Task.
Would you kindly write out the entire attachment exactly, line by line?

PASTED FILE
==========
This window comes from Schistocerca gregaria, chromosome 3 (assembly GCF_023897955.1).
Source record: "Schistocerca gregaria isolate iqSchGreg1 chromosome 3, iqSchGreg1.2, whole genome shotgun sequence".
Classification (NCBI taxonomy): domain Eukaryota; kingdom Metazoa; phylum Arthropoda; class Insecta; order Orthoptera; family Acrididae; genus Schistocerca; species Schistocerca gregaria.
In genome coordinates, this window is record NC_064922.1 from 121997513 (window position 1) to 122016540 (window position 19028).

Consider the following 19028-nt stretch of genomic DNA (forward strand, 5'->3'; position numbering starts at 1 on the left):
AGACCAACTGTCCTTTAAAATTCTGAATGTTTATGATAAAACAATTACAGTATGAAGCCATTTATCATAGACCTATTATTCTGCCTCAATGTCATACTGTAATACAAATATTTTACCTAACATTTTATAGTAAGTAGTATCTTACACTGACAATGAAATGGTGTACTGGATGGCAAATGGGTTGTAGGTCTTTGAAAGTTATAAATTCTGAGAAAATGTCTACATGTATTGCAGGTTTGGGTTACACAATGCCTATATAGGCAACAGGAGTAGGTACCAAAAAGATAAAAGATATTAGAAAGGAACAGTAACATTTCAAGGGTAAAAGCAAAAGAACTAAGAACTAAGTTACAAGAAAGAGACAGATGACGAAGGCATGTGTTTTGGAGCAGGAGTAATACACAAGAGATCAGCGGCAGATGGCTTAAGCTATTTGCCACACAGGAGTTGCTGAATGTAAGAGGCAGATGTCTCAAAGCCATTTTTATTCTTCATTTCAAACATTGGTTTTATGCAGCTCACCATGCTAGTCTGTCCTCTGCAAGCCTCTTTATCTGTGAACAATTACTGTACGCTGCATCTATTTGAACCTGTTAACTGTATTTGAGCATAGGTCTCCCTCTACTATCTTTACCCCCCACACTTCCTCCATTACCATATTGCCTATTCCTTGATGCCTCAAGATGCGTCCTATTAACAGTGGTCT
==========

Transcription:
This window comes from Schistocerca gregaria, chromosome 3 (assembly GCF_023897955.1).
Source record: "Schistocerca gregaria isolate iqSchGreg1 chromosome 3, iqSchGreg1.2, whole genome shotgun sequence".
Classification (NCBI taxonomy): domain Eukaryota; kingdom Metazoa; phylum Arthropoda; class Insecta; order Orthoptera; family Acrididae; genus Schistocerca; species Schistocerca gregaria.
In genome coordinates, this window is record NC_064922.1 from 121997513 (window position 1) to 122016540 (window position 19028).

Consider the following 19028-nt stretch of genomic DNA (forward strand, 5'->3'; position numbering starts at 1 on the left):
AGACCAACTGTCCTTTAAAATTCTGAATGTTTATGATAAAACAATTACAGTATGAAGCCATTTATCATAGACCTATTATTCTGCCTCAATGTCATACTGTAATACAAATATTTTACCTAACATTTTATAGTAAGTAGTATCTTACACTGACAATGAAATGGTGTACTGGATGGCAAATGGGTTGTAGGTCTTTGAAAGTTATAAATTCTGAGAAAATGTCTACATGTATTGCAGGTTTGGGTTACACAATGCCTATATAGGCAACAGGAGTAGGTACCAAAAAGATAAAAGATATTAGAAAGGAACAGTAACATTTCAAGGGTAAAAGCAAAAGAACTAAGAACTAAGTTACAAGAAAGAGACAGATGACGAAGGCATGTGTTTTGGAGCAGGAGTAATACACAAGAGATCAGCGGCAGATGGCTTAAGCTATTTGCCACACAGGAGTTGCTGAATGTAAGAGGCAGATGTCTCAAAGCCATTTTTATTCTTCATTTCAAACATTGGTTTTATGCAGCTCACCATGCTAGTCTGTCCTCTGCAAGCCTCTTTATCTGTGAACAATTACTGTACGCTGCATCTATTTGAACCTGTTAACTGTATTTGAGCATAGGTCTCCCTCTACTATCTTTACCCCCCACACTTCCTCCATTACCATATTGCCTATTCCTTGATGCCTCAAGATGCGTCCTATTAACAGTGGTCT